The pertussis vaccine, introduced in the middle of the last century, led to a significant reduction in the incidence of the disease. In recent years, however, there appears to be a global resurgence of pertussis. In Italy, the number of cases tripled between 2008 and 2017 after a significant decline in the preceding decade.12,13 Various explanations have been suggested for this increase in incidence, but there is no clear consensus as to the reason. It could be related to asymptomatic transmission by infected vaccinated subjects, a lower vaccination rate in some populations, a progressive loss of immunity acquired by vaccination or previous infection, genetic variations of Bordetella pertussis that make it more virulent or capable of evading the vaccine response, a shorter duration of protection obtained with acellular vaccines, an increase in the awareness of the disease among both the population and medical professionals, or the increased availability and sensitivity of diagnostic methods, among other factors.1,2,5,7,8

Against this background, various vaccination strategies are being proposed to optimize pertussis control. The US Centers for Disease Control and Prevention make a number of recommendations for different adult population groups, particularly pregnant women and health workers, and a blanket indication for a pertussis booster in adults, especially in individuals over 65 years of age. The Center for Disease Control and Prevention states that any adult over the age of 19 who has never been vaccinated against pertussis should receive a dose as soon as possible, and they also recommend the use of boosters that include the pertussis component, especially in people over 65 years of age. Pregnant women should receive the acellular pertussis vaccine, preferably between 27 and 36 weeks of gestation. This strategy has already been shown to be highly effective and is becoming widespread across multiple Western countries, including Spain.3,14–16 The recommendations made for adults are also applied to healthcare workers, with priority being given to workers who are in contact with children under 12 months of age.13 Healthcare workers are particularly exposed to infections in their working environment and may be sources of nosocomial outbreaks, suggesting that vaccination would be particularly efficient in this setting.5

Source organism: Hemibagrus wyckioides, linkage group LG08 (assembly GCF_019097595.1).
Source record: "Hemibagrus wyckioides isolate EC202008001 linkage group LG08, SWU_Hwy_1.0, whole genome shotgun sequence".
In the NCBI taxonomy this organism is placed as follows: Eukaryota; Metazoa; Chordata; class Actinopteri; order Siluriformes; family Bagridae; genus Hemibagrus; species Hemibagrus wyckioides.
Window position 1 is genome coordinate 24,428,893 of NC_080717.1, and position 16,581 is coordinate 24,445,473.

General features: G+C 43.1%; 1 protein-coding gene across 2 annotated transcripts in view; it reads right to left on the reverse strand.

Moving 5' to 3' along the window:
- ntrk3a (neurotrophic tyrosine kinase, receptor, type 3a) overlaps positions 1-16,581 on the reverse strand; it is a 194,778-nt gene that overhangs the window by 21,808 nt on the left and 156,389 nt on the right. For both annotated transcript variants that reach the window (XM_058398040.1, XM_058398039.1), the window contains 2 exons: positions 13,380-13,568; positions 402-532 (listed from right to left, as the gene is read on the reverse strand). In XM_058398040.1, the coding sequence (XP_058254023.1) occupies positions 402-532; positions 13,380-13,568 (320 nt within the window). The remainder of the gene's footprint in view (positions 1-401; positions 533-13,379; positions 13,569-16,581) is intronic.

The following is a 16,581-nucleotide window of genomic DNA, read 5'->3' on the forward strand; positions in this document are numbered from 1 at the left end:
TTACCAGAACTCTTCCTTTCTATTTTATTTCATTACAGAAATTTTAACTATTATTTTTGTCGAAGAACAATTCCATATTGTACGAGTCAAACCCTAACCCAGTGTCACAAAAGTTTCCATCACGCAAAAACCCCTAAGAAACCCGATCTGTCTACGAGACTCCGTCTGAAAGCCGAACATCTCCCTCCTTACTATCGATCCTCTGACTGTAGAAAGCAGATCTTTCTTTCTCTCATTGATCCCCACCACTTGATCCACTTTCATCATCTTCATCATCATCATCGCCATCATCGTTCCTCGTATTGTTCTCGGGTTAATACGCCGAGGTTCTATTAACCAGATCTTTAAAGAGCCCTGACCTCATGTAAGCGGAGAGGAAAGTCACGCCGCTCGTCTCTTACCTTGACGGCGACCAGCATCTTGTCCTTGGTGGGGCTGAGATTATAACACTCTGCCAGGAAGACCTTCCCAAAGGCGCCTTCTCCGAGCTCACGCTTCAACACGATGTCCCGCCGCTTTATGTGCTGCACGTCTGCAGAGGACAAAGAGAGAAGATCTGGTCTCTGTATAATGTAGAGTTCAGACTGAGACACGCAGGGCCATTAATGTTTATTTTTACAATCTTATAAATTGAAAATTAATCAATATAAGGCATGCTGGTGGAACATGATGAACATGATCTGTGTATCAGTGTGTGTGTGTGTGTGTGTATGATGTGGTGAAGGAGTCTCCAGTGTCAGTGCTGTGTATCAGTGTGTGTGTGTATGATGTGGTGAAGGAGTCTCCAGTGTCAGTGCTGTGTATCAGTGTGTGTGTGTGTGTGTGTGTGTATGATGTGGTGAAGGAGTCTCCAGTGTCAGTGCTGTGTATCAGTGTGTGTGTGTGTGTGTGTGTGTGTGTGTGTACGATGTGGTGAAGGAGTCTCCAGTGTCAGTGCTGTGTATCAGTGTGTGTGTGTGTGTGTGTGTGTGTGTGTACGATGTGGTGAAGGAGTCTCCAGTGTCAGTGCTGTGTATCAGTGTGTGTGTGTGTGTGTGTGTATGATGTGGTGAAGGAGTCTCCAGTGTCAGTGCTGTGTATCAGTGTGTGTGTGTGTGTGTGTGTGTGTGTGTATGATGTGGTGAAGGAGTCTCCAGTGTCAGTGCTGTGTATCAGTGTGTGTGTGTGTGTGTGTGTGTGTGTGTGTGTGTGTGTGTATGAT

Adult vaccination focuses on reducing mortality and transmission to infants. However, although a booster dose at age 65 might solve the problem of tetanus and diphtheria, the best strategy in the case of pertussis would be vaccination every 10 years with DTaP, a vaccine that has already demonstrated a good immunogenicity and safety profile.17

Reality, according to Aristotle, is the only truth. Similarly, the available evidence seems to suggest that pertussis is not just a pediatric problem, but also significantly affects the adult population. It seems that prevailing vaccination strategies should be revisited, and that vaccination programs aimed at the entire population should be implemented, focusing particularly on specific groups such as pregnant women or healthcare workers. Recommendations for pertussis vaccination in adults have been drawn up as part of prevention programs for community-acquired pneumonia. These include guidelines developed by the Respiratory Prevention Expert Group that specifically propose the vaccination of adults with chronic disease and a higher risk of pertussis complications due to immunosuppression, COPD or diabetes mellitus.18 A careful review of symptoms and screening for etiological diagnoses can help identify the disease, improve its prognosis, and limit dissemination. But this simply proves that the enemy is only visible if we seek it, and that the cost-benefit ratio clearly supports the greater use of vaccination against this disease in the adult population.

Funding

FM-T receives support for research from the Instituto de Salud Carlos III, but it is not related with this work (Health Research Project, Strategic Health Action): Health Research Fund (FIS; PI070069/PI1000540/PI1601569/PI1901090) of the national RD+I plan “FEDER funds” Proyectos GaIN Rescata-Covid IN845D 2020/23 (GaIN, Government of Galicia).

Conflict of interests

F-JG-B has received honoraria for scientific consultancy and/or for lectures and/or research grants from: ALK, Astra-Zeneca, Bial, Boehringer-Ingelheim, Chiesi, Gebro Pharma, GlaxoSmithKline, Laboratorios Esteve, Menarini, Mundipharma, Novartis, Rovi, Roxall, Sanofi, Stallergenes-Greer and Teva.

FV-A has attended or participated in activities organized or financed by the pharmaceutical laboratories Almiral, AstraZeneca, Bial, Boehringer-Ingelheim, Chiesi, GlaxoSmithKline, Esteve, Ferrer, Menarini, Novartis, Mundipharma, Orion, Pfizer, Teva and Zambon.

FM-T has received honoraria from Biofabri, GSK, Pfizer Inc, Sanofi Pasteur, MSD, Seqirus, Novavax and Janssen for advisory, consultancy and lecturing roles outside the scope of this work. FMT has worked as principal investigator in clinical trials sponsored by the pharmaceutical companies mentioned above and also Ablynx, Regeneron, Roche, Abbott and MedImmune, with all honoraria being paid to the institution.

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Archivos de Bronconeumología